“All of a sudden, I feel dizzy,” declared Jennifer Potiuk as she inched her car along the McDonald’s drive-through lane near her home in Colwood, just outside Victoria.
“Are you joking?” asked her nine-year-old daughter, Sasha, in the passenger seat. It was Feb. 2, 2016, and both were hungry after a long and stressful day. Jennifer had been consulting with patients about gastrointestinal screening, while Sasha had been at school and after care. An easy dinner of burger and fries was all they wanted.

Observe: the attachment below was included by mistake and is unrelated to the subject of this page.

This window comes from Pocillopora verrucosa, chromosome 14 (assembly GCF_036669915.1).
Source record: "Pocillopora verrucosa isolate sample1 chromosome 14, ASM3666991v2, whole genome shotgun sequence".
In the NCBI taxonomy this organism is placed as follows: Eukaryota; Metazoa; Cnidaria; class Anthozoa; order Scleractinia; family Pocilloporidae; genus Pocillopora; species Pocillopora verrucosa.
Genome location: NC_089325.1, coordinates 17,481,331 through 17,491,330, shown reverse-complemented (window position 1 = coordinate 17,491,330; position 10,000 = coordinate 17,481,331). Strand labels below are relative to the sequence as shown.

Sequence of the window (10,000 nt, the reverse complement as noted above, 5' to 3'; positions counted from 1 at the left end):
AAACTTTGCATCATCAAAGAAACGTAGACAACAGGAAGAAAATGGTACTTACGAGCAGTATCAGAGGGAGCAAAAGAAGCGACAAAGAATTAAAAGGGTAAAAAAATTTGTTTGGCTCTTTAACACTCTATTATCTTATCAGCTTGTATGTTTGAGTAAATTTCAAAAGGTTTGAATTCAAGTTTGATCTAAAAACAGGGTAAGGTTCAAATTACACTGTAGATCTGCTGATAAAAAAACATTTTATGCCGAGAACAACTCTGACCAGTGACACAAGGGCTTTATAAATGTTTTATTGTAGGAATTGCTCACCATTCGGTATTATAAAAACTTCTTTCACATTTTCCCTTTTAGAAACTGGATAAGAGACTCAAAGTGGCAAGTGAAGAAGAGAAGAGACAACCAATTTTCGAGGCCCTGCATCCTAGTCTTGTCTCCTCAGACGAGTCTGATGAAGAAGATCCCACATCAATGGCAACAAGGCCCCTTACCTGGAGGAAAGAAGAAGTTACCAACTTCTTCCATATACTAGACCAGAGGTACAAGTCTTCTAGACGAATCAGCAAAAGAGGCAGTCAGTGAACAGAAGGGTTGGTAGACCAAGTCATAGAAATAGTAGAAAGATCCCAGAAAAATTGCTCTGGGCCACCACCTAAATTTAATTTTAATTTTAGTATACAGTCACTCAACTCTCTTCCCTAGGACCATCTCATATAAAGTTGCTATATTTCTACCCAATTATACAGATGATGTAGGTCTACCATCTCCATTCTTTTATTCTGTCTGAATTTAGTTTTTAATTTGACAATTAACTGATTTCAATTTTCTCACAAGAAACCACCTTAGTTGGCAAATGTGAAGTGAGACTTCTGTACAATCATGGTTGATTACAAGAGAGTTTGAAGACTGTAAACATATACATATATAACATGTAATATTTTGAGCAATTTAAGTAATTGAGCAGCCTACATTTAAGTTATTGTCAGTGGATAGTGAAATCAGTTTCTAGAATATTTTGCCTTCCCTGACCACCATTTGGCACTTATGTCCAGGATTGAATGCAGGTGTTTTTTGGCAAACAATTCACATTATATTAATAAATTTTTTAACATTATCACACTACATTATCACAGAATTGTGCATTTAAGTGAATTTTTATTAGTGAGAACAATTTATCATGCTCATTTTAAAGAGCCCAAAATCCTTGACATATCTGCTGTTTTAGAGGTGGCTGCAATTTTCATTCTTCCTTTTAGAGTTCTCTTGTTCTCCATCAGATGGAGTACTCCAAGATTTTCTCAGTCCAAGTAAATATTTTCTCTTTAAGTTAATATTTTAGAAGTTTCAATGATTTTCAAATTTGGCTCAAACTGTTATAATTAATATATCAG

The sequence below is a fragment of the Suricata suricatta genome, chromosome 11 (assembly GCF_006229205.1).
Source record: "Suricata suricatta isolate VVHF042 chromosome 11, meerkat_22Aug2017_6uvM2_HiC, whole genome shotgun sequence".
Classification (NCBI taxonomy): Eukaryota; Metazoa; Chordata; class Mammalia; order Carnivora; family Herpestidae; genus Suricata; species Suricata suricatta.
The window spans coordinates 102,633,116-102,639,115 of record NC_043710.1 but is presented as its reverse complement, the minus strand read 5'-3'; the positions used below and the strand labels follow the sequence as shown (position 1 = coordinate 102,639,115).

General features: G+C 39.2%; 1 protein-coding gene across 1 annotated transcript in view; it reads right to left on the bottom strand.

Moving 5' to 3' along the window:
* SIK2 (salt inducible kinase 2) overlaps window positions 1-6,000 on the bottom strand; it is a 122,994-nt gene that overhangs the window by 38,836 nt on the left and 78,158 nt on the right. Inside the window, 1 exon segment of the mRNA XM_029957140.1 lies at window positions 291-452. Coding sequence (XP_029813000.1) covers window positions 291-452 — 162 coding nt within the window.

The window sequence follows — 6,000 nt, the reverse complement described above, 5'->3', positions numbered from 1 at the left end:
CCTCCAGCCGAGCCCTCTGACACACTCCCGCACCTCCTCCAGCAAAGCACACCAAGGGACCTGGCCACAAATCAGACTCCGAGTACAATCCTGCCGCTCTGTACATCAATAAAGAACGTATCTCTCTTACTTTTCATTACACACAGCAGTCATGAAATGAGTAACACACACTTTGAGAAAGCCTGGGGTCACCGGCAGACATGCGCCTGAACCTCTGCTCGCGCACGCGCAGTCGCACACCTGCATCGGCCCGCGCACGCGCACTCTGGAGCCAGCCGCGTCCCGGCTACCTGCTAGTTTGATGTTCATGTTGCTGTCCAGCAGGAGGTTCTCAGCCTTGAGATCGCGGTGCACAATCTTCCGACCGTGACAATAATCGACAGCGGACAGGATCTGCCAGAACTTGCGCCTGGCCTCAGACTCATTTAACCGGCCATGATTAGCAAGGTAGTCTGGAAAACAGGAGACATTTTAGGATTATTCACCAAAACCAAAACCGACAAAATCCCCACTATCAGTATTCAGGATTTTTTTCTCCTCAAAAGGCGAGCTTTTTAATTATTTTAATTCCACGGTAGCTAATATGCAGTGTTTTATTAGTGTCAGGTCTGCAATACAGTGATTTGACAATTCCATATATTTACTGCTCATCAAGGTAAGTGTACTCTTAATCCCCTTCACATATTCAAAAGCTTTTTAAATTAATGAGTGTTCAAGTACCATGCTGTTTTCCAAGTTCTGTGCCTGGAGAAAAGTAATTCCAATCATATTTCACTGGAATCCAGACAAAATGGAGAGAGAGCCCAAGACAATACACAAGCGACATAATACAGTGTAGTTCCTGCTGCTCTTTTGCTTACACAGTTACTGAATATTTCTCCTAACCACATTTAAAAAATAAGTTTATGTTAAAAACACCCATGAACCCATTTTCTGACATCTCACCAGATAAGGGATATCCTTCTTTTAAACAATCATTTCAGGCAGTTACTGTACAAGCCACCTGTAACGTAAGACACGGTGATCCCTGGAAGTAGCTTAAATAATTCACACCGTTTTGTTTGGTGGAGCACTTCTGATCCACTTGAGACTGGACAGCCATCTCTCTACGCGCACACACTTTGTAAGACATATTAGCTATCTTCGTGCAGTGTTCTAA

Jennifer was not joking about the dizziness. And as the 43-year-old nurse turned to her daughter, it appeared half her face was melting.
“Are you OK? Are you OK?” Sasha asked, panic rising in her voice. Jennifer couldn’t answer.
A medical emergency
The car was already at the food window and with her right hand, Jennifer somehow managed to get the bag of food and pay for it. Still vaguely aware of her surroundings, she turned the car slowly into the restaurant’s parking lot.
Jennifer knew she was having a medical emergency. She reached her right hand into her purse and handed her cellphone to Sasha.
Jennifer (left) and Sasha at home.